Justin Trudeau dressed up for Halloween as Clark Kent. The prime minister walked through the Centre Block of Parliament, pulled his button-down open to reveal a Superman shirt underneath in a moment that was totally spontaneous and not at all planned for the cameras.
That sounds like a fun thing, until you remember that a national leader claiming to be Superman, even in jest, and even on Halloween, is a little weird.
More than that though, Clark Kent was a reporter. Justin Trudeau is, it hardly needs to be said, not a reporter. If the prime minister was really committed to the bit, he could have asked his beleaguered finance minister, Bill Morneau, why he was attempting to parry questions about his conflict-of-interest scandal by reciting lists of numbered companies of Conservative MPs.
People dislike the prime minister for a lot of bad and uninformed reasons — honestly, the fact that he was once a drama teacher is one of the least objectionable things about him — but even so, the Mr. Nice Guy routine is wearing a tad thin.
Trudeau might wear a Halloween costume to the House of Commons, but there’s nothing goofy or good natured about overseeing a government that, say, spends $110,000 in a court case over $6,000 in dental procedures for a Cree teenager, or promises improvements to access-to-information rules that actually make it harder for people to get information. You can probably add a few examples of your own.
The nice guy facade is an easy one to adopt, since there are so many venal monsters and barbaric psychopaths in politics. It’s pretty easy to call yourself a feminist, field an impressively diverse cabinet — and then cheerfully go on overseeing the mundane daily cruelties that have been meted out by bureaucratic government pretty much nonstop since Confederation.
This brings us to Sandy Silver’s government, which took power in the footsteps of a Yukon Party government that, towards the end, basically stopped even pretending to care what anyone thought of it.
Silver is a genuinely nice guy. People in Dawson City generally love him as their MLA. The premier mercifully spared us a Halloween costume, so points for that, but his government too is being sucked into the inescapable black hole that is duplicity in the name of the Crown.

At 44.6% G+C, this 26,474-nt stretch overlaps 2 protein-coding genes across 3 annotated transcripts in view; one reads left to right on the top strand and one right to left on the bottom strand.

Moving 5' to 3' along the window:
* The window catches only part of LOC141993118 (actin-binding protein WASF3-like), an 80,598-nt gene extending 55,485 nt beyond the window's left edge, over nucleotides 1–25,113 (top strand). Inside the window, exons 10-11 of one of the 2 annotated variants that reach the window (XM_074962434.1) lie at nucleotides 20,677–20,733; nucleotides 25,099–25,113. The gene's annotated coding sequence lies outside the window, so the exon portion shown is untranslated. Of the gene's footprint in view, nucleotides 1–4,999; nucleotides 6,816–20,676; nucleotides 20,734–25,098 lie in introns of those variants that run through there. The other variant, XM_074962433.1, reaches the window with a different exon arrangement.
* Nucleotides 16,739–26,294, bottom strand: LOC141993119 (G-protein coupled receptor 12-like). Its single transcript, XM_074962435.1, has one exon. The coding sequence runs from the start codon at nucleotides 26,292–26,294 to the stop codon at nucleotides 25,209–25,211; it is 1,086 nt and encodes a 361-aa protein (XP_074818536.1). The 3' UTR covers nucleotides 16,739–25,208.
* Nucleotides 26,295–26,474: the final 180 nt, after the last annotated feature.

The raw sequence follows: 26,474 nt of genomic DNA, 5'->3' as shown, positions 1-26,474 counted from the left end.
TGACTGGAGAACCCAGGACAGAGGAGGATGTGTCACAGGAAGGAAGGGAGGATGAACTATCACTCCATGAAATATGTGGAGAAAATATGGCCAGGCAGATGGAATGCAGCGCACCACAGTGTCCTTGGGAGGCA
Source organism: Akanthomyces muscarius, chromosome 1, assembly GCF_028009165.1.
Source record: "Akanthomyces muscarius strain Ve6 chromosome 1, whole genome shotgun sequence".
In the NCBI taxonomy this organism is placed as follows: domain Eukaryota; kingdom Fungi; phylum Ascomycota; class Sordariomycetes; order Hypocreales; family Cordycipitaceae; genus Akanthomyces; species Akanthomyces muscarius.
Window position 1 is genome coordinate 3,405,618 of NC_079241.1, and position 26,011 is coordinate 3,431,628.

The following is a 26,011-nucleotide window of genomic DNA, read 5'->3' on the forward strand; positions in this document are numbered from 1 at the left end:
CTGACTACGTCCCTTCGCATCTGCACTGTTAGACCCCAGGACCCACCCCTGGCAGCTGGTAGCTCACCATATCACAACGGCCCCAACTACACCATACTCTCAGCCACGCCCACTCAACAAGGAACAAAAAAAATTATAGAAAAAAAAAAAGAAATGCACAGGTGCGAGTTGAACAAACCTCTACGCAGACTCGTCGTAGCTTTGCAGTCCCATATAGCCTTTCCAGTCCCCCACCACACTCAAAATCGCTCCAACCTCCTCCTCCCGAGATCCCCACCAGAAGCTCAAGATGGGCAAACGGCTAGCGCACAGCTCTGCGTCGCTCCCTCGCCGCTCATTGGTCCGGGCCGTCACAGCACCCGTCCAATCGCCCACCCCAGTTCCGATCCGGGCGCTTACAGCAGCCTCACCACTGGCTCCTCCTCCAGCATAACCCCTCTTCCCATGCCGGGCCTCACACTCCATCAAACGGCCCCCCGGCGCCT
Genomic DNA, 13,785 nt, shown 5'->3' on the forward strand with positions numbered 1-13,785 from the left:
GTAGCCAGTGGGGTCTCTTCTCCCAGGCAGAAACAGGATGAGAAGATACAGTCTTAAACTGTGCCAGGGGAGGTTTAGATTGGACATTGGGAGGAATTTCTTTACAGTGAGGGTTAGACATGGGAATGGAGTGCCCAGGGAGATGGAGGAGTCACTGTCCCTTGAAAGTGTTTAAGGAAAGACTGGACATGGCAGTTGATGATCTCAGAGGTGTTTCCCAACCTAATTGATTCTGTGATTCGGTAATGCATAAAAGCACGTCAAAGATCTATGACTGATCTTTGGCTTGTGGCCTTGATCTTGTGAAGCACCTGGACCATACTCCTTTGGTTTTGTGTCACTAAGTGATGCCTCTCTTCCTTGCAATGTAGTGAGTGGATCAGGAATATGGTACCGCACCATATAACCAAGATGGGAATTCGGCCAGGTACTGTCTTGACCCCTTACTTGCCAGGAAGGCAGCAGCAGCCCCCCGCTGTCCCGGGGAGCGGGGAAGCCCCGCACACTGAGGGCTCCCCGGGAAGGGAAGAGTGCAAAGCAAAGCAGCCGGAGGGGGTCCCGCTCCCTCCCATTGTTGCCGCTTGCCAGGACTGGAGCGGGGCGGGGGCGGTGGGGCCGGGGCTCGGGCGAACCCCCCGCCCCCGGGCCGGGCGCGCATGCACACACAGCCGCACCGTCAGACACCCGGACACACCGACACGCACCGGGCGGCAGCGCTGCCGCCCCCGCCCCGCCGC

Because as approachable as Silver may be personally, and even though the Liberals ran on a promise of greater transparency, his government is backsliding into the same old bad communications habits that every government everywhere in the country relies on.
Would answering a question honestly force you to admit faults or shortcomings? Don’t worry! You have a sizeable, well-paid communications staff ready to churn out bespoke talking points shot through with off-the-rack terms like “engagement” and “moving forward.”
Don’t want to answer the question at all? Just don’t answer it! Pretend it wasn’t asked even though reporters have been asking it repeatedly. This has been the justice department’s chosen tactic with our coverage of the sexual abuse settlements.
First, we asked how many abuse cases the government settled and how much it paid to settle those cases. The justice department’s initial response was that doing so would identify abuse victims, a statement which is preposterous.
Now, the justice department won’t tell us why they changed they changed their minds. They have issued some reassuring boilerplate. And one government communications staffer assures us the government “is continuing to administer justice services in Yukon.”
What a relief. We were worried they were just going to shut down the courts.
Are human hearts really so weak? There are good people to be found everywhere in the public sector, yet the institutional inertia towards secrecy and bullshit seems inescapable.
Again, none of this is particular to the Yukon Liberals. The Yukon Party did the same kind of thing when they were in power. It is a defining feature of cabinet government: the minister is responsible for everything that goes on in his or her department. That means everyone who works for the department is on public relations duty at all times, and why governments spend all kinds of time and money fretting about how to be “on message” when they should really just be concerned with, you know, being honest.
Ah, you may ask, but since when has politics been honest? Probably never. But that shouldn’t stop us from imagining a world where institutions actually gave a damn about being transparent and responsible.
Any government is going to have to push through unpopular policies from time to time. Such is life. The well-paid grownups who run things volunteered to be where they are. In a lot of cases they fought like hell to get where they are. If a little accountability is too much for you, find another job.
Silver’s government is one that is desperate to be liked, but that is impossible. The institutions that rule our lives don’t care to explain themselves. Little wonder then that everywhere, it seems, cynicism and anger reign.
Contact Chris Windeyer at email@example.com